It's not that a revolution would start if sistas stopped perming and pressing their heads tomorrow that's important (although I think we might seriously be on to something if indeed THAT were to happen -- LOL); what is important is what would happen if women were no longer able to, for whatever reason, press and perm their hair tomorrow morning that concerns me. I mean think about it: if every Black woman you know (including yourself, if you are so self-identifying) woke up the next morning without ONE STRAIGHTENING CHEMICAL in her/your head, and had no way of getting a hold of one, what do YOU think might happen? You can laugh, but you know I'm right -- one could only imagine the traffic jams women would cause all over this country at local beauty salons and supply shops, as we slapped down our good money (grocery money, cable-bill money, tithe money) for a way to cover up the "mess." I could see sistas sitting in their kitchens, trying to mix up eggs, hair oil, Drano, Crisco -- whatever we thought might work to fix the phenomenon of hair "turning back"! And can you see the fight over the last wig on the planet? LOL, I won't even BEGIN to go into that one -- No, it's not the action itself, but the mentality behind the action of hair straightening, that could stand to be changed, and that really would constitute a revolution in my eyes if changes were made (by choice and a renewing of the mind, that is).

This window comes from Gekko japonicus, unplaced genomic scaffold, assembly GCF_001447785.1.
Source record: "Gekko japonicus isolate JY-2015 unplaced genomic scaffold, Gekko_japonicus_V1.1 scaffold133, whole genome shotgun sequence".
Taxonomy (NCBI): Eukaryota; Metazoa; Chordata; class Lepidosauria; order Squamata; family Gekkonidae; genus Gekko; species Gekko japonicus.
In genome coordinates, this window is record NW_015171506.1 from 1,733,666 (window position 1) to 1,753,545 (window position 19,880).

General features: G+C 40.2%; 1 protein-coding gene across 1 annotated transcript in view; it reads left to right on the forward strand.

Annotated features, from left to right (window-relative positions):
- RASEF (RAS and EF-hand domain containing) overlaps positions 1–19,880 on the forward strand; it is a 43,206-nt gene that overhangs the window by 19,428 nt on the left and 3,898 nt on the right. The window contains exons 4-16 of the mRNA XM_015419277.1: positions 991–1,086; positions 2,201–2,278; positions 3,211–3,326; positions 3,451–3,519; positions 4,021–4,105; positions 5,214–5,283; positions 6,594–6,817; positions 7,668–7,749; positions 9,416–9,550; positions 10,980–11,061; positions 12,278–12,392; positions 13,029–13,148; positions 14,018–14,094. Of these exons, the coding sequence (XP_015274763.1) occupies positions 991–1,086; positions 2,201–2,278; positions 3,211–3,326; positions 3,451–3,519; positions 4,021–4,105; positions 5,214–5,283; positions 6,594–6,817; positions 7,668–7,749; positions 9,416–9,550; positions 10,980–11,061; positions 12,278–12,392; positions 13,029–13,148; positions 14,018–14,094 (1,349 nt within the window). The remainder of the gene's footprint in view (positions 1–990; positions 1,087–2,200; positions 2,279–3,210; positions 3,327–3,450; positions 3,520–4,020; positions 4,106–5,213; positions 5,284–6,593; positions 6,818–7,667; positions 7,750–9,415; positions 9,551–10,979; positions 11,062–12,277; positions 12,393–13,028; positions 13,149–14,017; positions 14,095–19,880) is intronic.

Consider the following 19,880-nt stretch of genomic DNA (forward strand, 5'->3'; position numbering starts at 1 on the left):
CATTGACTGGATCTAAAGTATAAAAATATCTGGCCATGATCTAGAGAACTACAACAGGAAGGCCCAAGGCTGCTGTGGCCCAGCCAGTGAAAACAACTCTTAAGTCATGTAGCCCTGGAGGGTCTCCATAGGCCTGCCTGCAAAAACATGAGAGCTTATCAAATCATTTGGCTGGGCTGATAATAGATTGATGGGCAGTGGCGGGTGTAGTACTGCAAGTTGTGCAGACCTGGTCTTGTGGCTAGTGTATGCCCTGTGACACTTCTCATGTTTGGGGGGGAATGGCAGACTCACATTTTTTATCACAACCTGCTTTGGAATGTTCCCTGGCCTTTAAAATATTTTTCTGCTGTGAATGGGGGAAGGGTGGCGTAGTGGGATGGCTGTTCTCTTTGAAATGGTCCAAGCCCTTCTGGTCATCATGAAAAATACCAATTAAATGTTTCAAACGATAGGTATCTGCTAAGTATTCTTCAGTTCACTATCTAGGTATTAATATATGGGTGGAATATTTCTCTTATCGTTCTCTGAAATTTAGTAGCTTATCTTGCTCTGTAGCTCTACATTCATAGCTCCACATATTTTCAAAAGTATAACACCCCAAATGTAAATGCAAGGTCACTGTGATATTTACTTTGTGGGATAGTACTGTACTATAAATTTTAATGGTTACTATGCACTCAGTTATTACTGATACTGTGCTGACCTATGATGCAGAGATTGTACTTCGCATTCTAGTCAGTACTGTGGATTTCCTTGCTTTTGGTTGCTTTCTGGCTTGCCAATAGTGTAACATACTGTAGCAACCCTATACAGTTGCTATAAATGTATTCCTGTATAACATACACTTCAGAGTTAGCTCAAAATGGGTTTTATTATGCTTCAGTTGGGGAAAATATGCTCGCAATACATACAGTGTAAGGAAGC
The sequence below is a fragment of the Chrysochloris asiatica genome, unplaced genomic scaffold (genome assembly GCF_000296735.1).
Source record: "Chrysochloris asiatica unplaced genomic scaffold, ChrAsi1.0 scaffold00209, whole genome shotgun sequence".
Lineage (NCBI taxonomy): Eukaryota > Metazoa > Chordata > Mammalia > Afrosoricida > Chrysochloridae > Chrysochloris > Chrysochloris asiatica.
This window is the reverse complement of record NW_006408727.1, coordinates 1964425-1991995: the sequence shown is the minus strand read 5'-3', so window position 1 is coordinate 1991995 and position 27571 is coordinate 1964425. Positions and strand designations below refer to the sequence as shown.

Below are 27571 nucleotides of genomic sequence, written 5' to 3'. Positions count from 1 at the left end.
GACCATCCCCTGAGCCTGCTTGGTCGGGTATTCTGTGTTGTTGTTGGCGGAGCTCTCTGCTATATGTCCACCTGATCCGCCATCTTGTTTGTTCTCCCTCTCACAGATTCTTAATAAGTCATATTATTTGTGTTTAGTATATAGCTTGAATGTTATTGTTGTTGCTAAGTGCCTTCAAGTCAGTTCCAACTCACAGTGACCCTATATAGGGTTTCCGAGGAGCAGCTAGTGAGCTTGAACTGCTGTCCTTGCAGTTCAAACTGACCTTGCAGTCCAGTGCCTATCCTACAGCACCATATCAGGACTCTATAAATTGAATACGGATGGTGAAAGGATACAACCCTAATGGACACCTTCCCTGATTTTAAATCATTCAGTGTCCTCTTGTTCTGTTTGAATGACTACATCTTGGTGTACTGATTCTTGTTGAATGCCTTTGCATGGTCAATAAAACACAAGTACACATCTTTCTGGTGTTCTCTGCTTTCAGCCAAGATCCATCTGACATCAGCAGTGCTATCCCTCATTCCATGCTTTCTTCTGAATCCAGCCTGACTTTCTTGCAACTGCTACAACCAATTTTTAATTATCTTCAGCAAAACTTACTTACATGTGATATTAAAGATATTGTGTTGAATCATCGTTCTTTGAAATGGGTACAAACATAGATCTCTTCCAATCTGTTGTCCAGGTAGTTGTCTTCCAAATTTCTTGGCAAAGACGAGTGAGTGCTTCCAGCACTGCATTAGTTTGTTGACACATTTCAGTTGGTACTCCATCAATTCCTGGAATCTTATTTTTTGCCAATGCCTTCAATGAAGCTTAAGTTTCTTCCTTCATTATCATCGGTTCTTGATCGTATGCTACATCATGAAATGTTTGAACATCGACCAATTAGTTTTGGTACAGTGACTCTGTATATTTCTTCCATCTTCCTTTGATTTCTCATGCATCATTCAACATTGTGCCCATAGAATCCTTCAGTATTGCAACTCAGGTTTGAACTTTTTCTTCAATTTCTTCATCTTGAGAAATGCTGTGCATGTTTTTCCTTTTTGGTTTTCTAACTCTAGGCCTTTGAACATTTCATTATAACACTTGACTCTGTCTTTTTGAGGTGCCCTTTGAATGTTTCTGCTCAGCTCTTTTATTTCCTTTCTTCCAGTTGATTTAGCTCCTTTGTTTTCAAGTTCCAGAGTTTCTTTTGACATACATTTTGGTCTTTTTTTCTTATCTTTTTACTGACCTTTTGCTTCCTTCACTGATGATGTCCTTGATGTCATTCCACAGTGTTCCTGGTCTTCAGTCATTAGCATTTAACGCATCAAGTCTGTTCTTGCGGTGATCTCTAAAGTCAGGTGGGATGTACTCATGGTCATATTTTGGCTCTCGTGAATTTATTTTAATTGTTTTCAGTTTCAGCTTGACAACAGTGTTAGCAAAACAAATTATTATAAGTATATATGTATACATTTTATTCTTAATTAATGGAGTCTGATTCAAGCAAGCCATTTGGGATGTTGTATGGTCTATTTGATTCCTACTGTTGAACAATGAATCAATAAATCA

I am not saying that all sistas need to just up and go natural -- but if the thought of waking up one morning with more than three centimeters of "new growth" in your hair makes your heart palpitate faster than a hooker's in church, then that might be something you might want to pray about. If you can't remember what your hair might possibly look like in its natural state, or you have no pictures to prove your hair ever looked like anything other than the back of a horse's bottom, then you might want to pray about that. IF YOU ARE STILL ROCKING THE WATERFALL PONYTAIL WITH 14 HAIR BALLS WRAPPED AROUND IT, but LESS THAN ONE INCH OF HAIR COMING OUT OF IT, THEN YOU MIGHT WANT TO PRAY ABOUT THAT!!! Like I said it's been seven years since the last time I went there, and I swear to you this one thing -- I've never once had what I'd consider to be a "bad hair day," and I've never felt more beautiful and confident about being who I truly am. Perhaps -- just maybe -- that may speak to some of y'all out there. And perhaps -- just maybe -- our new revolutionary lives will serve as their own poetic responses.
Random Order/Tracie Gilbert
The revolution does not begin with your locks ...
June 14, 2006 Issue Archives